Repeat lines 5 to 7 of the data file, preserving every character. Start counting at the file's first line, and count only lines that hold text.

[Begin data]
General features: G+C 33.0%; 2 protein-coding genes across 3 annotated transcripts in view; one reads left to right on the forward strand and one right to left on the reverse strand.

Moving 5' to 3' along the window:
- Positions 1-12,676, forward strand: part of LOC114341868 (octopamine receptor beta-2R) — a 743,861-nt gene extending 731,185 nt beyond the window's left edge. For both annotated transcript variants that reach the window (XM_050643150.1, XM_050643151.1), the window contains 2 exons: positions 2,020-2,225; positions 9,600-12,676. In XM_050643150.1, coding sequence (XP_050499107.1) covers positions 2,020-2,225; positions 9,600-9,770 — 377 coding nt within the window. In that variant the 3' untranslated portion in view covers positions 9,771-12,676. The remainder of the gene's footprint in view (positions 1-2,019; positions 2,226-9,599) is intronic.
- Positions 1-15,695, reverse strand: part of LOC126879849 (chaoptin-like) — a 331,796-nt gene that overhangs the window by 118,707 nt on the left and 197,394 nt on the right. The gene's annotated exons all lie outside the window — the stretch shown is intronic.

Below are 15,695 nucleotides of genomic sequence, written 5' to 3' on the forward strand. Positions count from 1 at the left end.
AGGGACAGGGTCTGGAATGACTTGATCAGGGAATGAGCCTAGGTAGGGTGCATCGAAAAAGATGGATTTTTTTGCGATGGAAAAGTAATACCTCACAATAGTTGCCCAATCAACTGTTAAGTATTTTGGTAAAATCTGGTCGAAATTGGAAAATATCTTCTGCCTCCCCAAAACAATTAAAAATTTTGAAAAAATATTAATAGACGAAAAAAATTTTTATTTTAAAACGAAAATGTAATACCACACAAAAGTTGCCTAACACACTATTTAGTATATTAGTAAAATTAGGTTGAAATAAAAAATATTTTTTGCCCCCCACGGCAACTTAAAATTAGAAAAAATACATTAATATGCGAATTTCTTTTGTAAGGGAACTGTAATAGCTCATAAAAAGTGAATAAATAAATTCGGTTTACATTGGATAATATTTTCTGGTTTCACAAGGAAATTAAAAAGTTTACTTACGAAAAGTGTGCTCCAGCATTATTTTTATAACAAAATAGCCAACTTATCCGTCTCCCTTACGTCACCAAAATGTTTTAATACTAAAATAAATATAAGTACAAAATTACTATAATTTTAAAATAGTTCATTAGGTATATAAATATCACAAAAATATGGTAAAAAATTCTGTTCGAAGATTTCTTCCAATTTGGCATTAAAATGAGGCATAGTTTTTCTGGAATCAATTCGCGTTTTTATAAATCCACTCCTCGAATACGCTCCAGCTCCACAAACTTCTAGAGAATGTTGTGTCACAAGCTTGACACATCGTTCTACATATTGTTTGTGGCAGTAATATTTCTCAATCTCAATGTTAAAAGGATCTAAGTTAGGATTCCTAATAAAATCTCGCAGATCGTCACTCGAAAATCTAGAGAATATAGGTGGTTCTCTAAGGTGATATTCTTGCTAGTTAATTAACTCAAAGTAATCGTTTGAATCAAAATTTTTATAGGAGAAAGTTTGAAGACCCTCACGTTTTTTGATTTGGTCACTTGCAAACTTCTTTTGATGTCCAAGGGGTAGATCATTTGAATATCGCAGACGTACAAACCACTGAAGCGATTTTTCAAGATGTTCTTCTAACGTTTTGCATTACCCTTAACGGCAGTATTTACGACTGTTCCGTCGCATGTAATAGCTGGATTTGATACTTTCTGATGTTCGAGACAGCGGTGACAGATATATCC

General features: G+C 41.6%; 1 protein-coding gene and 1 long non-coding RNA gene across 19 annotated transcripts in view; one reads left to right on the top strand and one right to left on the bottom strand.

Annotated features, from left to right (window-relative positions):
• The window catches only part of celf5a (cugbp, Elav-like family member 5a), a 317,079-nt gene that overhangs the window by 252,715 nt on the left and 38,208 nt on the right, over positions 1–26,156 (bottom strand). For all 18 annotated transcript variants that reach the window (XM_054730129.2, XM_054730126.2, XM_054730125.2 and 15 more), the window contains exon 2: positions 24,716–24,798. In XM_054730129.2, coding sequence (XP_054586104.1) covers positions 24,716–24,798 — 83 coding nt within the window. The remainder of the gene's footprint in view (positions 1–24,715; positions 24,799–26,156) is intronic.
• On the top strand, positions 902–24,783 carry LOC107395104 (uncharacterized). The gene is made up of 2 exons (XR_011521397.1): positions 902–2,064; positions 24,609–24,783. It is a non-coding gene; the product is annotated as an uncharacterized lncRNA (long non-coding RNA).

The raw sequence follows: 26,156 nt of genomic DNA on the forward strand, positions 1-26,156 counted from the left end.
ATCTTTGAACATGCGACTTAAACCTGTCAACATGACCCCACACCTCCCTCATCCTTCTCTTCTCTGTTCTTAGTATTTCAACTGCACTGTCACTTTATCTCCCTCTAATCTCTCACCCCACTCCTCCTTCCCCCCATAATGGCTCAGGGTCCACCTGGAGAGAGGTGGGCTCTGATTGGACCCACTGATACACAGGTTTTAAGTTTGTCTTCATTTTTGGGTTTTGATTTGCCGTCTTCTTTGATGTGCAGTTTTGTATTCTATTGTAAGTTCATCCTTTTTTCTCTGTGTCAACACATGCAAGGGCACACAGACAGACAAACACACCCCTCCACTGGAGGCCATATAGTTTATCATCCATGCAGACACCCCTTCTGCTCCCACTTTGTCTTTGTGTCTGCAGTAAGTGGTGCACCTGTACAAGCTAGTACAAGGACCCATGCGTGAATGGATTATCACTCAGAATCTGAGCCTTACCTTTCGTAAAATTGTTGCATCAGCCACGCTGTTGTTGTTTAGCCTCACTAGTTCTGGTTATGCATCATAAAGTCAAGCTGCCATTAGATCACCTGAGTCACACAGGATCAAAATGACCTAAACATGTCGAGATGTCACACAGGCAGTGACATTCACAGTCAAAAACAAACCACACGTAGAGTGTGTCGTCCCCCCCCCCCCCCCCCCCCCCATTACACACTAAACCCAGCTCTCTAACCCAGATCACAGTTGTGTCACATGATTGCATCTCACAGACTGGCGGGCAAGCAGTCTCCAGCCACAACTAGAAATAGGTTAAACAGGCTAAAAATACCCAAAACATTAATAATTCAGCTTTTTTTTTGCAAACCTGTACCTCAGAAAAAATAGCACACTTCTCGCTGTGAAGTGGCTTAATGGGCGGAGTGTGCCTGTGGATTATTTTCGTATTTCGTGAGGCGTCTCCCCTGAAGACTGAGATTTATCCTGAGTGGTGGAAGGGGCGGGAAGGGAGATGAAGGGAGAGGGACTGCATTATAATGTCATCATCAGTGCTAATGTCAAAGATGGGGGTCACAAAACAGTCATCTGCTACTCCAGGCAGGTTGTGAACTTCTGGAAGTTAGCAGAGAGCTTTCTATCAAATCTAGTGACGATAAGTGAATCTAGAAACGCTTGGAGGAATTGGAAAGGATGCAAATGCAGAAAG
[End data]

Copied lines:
Below are 15,695 nucleotides of genomic sequence, written 5' to 3' on the forward strand. Positions count from 1 at the left end.
AGGGACAGGGTCTGGAATGACTTGATCAGGGAATGAGCCTAGGTAGGGTGCATCGAAAAAGATGGATTTTTTTGCGATGGAAAAGTAATACCTCACAATAGTTGCCCAATCAACTGTTAAGTATTTTGGTAAAATCTGGTCGAAATTGGAAAATATCTTCTGCCTCCCCAAAACAATTAAAAATTTTGAAAAAATATTAATAGACGAAAAAAATTTTTATTTTAAAACGAAAATGTAATACCACACAAAAGTTGCCTAACACACTATTTAGTATATTAGTAAAATTAGGTTGAAATAAAAAATATTTTTTGCCCCCCACGGCAACTTAAAATTAGAAAAAATACATTAATATGCGAATTTCTTTTGTAAGGGAACTGTAATAGCTCATAAAAAGTGAATAAATAAATTCGGTTTACATTGGATAATATTTTCTGGTTTCACAAGGAAATTAAAAAGTTTACTTACGAAAAGTGTGCTCCAGCATTATTTTTATAACAAAATAGCCAACTTATCCGTCTCCCTTACGTCACCAAAATGTTTTAATACTAAAATAAATATAAGTACAAAATTACTATAATTTTAAAATAGTTCATTAGGTATATAAATATCACAAAAATATGGTAAAAAATTCTGTTCGAAGATTTCTTCCAATTTGGCATTAAAATGAGGCATAGTTTTTCTGGAATCAATTCGCGTTTTTATAAATCCACTCCTCGAATACGCTCCAGCTCCACAAACTTCTAGAGAATGTTGTGTCACAAGCTTGACACATCGTTCTACATATTGTTTGTGGCAGTAATATTTCTCAATCTCAATGTTAAAAGGATCTAAGTTAGGATTCCTAATAAAATCTCGCAGATCGTCACTCGAAAATCTAGAGAATATAGGTGGTTCTCTAAGGTGATATTCTTGCTAGTTAATTAACTCAAAGTAATCGTTTGAATCAAAATTTTTATAGGAGAAAGTTTGAAGACCCTCACGTTTTTTGATTTGGTCACTTGCAAACTTCTTTTGATGTCCAAGGGGTAGATCATTTGAATATCGCAGACGTACAAACCACTGAAGCGATTTTTCAAGATGTTCTTCTAACGTTTTGCATTACCCTTAACGGCAGTATTTACGACTGTTCCGTCGCATGTAATAGCTGGATTTGATACTTTCTGATGTTCGAGACAGCGGTGACAGATATATCC

General features: G+C 41.6%; 1 protein-coding gene and 1 long non-coding RNA gene across 19 annotated transcripts in view; one reads left to right on the top strand and one right to left on the bottom strand.